Well well well... what have we here.... SHUTTER's premise is quite intriguing and once you get into the first few chapters, you know something eerie is going to happen but poor little Betty and her starry eyes are too enamored with Anthony and her acting debut to care. Bring on the oopsie and the doopsie! I really wanted to like this more but it was sooooo slow for my particular pace. I do love the fact that this film project is basically, "act natural and we'll edit as we need it".... alrighty Well well well... what have we here.... SHUTTER's premise is quite intriguing and once you get into the first few chapters, you know something eerie is going to happen but poor little Betty and her starry eyes are too enamored with Anthony and her acting debut to care. Bring on the oopsie and the doopsie! I really wanted to like this more but it was sooooo slow for my particular pace. I do love the fact that this film project is basically, "act natural and we'll edit as we need it".... alrighty then. Check one, two, three on already things that would make me go hmmm.... but still color me intrigued! I will say that the last few chapters really came with a punch, albeit a bit shark jumpy... but I didn't mind too much - I just kinda wish it was like this throughout the book. I considered putting this down a few times but I was just curious enough to see where it was going to go. As a debut, I do believe Larsen shines - there's some bumps in the journey but it is clear she is talented and I look forward to whatever she has coming for us readers next. Lesson learned: don't go somewhere isolated for a month with a group of people you don't know that well. 😏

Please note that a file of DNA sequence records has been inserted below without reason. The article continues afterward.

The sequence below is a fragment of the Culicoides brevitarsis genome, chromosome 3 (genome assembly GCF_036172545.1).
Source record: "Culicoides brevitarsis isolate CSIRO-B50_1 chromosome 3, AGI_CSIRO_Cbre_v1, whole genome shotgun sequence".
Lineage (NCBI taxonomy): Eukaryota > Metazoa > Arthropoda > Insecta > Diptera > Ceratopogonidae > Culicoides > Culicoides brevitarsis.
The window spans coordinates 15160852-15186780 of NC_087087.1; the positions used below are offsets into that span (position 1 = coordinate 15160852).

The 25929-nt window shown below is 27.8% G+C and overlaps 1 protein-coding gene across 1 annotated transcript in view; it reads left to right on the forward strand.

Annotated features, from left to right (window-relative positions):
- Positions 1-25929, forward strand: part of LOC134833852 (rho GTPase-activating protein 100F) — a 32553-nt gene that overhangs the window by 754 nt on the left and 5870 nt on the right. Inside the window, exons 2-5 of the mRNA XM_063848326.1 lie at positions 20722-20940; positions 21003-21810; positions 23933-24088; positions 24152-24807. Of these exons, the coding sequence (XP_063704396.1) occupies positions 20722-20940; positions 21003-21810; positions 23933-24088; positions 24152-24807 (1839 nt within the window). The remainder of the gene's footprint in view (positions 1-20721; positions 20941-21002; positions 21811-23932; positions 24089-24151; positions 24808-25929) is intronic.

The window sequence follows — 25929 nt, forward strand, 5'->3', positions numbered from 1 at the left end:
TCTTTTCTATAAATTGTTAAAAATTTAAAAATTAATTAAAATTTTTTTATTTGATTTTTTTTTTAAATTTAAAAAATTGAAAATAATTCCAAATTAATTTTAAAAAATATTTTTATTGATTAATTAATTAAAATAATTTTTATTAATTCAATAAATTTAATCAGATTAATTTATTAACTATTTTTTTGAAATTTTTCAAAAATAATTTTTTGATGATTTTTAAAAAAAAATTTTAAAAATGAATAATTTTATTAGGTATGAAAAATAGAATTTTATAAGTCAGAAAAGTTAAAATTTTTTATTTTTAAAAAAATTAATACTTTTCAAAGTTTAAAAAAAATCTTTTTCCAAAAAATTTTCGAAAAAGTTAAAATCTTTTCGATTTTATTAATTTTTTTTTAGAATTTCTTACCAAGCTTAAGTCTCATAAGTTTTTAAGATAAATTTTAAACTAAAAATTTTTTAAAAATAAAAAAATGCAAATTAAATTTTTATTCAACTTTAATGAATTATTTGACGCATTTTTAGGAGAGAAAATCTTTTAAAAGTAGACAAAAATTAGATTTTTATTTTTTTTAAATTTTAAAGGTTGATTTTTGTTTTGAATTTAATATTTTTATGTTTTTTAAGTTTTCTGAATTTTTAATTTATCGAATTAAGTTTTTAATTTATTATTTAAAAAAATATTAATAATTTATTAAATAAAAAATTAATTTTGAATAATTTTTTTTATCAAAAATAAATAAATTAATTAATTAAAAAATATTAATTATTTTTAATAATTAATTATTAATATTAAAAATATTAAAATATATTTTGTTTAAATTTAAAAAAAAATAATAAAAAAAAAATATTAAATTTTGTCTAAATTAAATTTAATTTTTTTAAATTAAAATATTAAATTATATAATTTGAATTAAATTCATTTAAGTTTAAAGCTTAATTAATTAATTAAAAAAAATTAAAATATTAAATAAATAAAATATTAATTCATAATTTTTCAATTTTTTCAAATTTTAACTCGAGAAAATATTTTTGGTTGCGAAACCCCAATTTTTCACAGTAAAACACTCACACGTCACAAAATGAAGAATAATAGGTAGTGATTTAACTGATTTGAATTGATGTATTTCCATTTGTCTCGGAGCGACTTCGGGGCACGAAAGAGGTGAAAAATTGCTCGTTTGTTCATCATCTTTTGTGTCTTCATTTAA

17. 4 out of 5

    Danielle Trussoni